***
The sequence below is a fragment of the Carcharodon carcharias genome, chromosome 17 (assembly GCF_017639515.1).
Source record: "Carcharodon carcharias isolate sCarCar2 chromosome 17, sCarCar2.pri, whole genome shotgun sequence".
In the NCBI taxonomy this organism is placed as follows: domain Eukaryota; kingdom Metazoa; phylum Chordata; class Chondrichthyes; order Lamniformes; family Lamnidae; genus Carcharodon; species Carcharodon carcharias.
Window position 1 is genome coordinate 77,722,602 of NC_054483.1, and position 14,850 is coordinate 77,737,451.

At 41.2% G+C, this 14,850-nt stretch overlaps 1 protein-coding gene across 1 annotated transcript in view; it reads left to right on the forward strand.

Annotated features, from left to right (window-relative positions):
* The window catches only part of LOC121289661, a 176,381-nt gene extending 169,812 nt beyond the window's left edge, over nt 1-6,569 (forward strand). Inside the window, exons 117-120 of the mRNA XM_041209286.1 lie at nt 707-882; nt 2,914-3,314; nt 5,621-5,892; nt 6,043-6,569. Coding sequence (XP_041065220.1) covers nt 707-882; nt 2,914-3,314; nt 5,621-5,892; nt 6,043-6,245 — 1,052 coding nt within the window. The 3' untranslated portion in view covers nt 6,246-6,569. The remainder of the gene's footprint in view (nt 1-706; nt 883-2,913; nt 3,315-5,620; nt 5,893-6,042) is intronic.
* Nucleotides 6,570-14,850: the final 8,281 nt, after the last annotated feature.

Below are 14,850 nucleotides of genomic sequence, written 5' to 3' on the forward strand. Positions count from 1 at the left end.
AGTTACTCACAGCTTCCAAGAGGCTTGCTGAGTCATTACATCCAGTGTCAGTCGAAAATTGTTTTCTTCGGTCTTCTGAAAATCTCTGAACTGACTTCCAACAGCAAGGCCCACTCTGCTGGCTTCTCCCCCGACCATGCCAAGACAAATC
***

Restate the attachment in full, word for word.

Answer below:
The sequence below is a fragment of the Carcharodon carcharias genome, chromosome 17 (assembly GCF_017639515.1).
Source record: "Carcharodon carcharias isolate sCarCar2 chromosome 17, sCarCar2.pri, whole genome shotgun sequence".
In the NCBI taxonomy this organism is placed as follows: domain Eukaryota; kingdom Metazoa; phylum Chordata; class Chondrichthyes; order Lamniformes; family Lamnidae; genus Carcharodon; species Carcharodon carcharias.
Window position 1 is genome coordinate 77,722,602 of NC_054483.1, and position 14,850 is coordinate 77,737,451.

At 41.2% G+C, this 14,850-nt stretch overlaps 1 protein-coding gene across 1 annotated transcript in view; it reads left to right on the forward strand.

Annotated features, from left to right (window-relative positions):
* The window catches only part of LOC121289661, a 176,381-nt gene extending 169,812 nt beyond the window's left edge, over nt 1-6,569 (forward strand). Inside the window, exons 117-120 of the mRNA XM_041209286.1 lie at nt 707-882; nt 2,914-3,314; nt 5,621-5,892; nt 6,043-6,569. Coding sequence (XP_041065220.1) covers nt 707-882; nt 2,914-3,314; nt 5,621-5,892; nt 6,043-6,245 — 1,052 coding nt within the window. The 3' untranslated portion in view covers nt 6,246-6,569. The remainder of the gene's footprint in view (nt 1-706; nt 883-2,913; nt 3,315-5,620; nt 5,893-6,042) is intronic.
* Nucleotides 6,570-14,850: the final 8,281 nt, after the last annotated feature.

Below are 14,850 nucleotides of genomic sequence, written 5' to 3' on the forward strand. Positions count from 1 at the left end.
AGTTACTCACAGCTTCCAAGAGGCTTGCTGAGTCATTACATCCAGTGTCAGTCGAAAATTGTTTTCTTCGGTCTTCTGAAAATCTCTGAACTGACTTCCAACAGCAAGGCCCACTCTGCTGGCTTCTCCCCCGACCATGCCAAGACAAATC